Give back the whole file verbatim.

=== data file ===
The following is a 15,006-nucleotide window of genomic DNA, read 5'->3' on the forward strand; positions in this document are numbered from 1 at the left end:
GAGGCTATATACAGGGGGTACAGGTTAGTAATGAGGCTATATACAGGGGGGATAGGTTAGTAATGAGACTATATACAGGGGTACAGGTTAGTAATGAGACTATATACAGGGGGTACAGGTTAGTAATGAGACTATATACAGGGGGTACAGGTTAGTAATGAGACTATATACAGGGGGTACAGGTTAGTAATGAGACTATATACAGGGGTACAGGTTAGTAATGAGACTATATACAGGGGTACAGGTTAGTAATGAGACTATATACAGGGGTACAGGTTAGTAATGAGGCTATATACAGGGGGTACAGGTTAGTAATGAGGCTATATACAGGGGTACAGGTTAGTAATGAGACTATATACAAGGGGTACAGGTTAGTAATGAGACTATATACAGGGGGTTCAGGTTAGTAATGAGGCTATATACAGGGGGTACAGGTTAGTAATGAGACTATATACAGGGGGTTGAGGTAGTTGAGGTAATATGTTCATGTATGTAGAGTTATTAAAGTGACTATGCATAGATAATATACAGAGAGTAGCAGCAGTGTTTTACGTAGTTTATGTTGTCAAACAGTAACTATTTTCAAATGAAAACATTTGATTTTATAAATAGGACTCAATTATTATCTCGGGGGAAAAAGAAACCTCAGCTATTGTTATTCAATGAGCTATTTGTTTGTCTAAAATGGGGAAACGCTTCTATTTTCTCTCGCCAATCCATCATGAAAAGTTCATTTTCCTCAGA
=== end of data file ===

The following is a 15,006-nucleotide window of genomic DNA, read 5'->3' on the forward strand; positions in this document are numbered from 1 at the left end:
GAGGCTATATACAGGGGGTACAGGTTAGTAATGAGGCTATATACAGGGGGGATAGGTTAGTAATGAGACTATATACAGGGGTACAGGTTAGTAATGAGACTATATACAGGGGGTACAGGTTAGTAATGAGACTATATACAGGGGGTACAGGTTAGTAATGAGACTATATACAGGGGGTACAGGTTAGTAATGAGACTATATACAGGGGTACAGGTTAGTAATGAGACTATATACAGGGGTACAGGTTAGTAATGAGACTATATACAGGGGTACAGGTTAGTAATGAGGCTATATACAGGGGGTACAGGTTAGTAATGAGGCTATATACAGGGGTACAGGTTAGTAATGAGACTATATACAAGGGGTACAGGTTAGTAATGAGACTATATACAGGGGGTTCAGGTTAGTAATGAGGCTATATACAGGGGGTACAGGTTAGTAATGAGACTATATACAGGGGGTTGAGGTAGTTGAGGTAATATGTTCATGTATGTAGAGTTATTAAAGTGACTATGCATAGATAATATACAGAGAGTAGCAGCAGTGTTTTACGTAGTTTATGTTGTCAAACAGTAACTATTTTCAAATGAAAACATTTGATTTTATAAATAGGACTCAATTATTATCTCGGGGGAAAAAGAAACCTCAGCTATTGTTATTCAATGAGCTATTTGTTTGTCTAAAATGGGGAAACGCTTCTATTTTCTCTCGCCAATCCATCATGAAAAGTTCATTTTCCTCAGA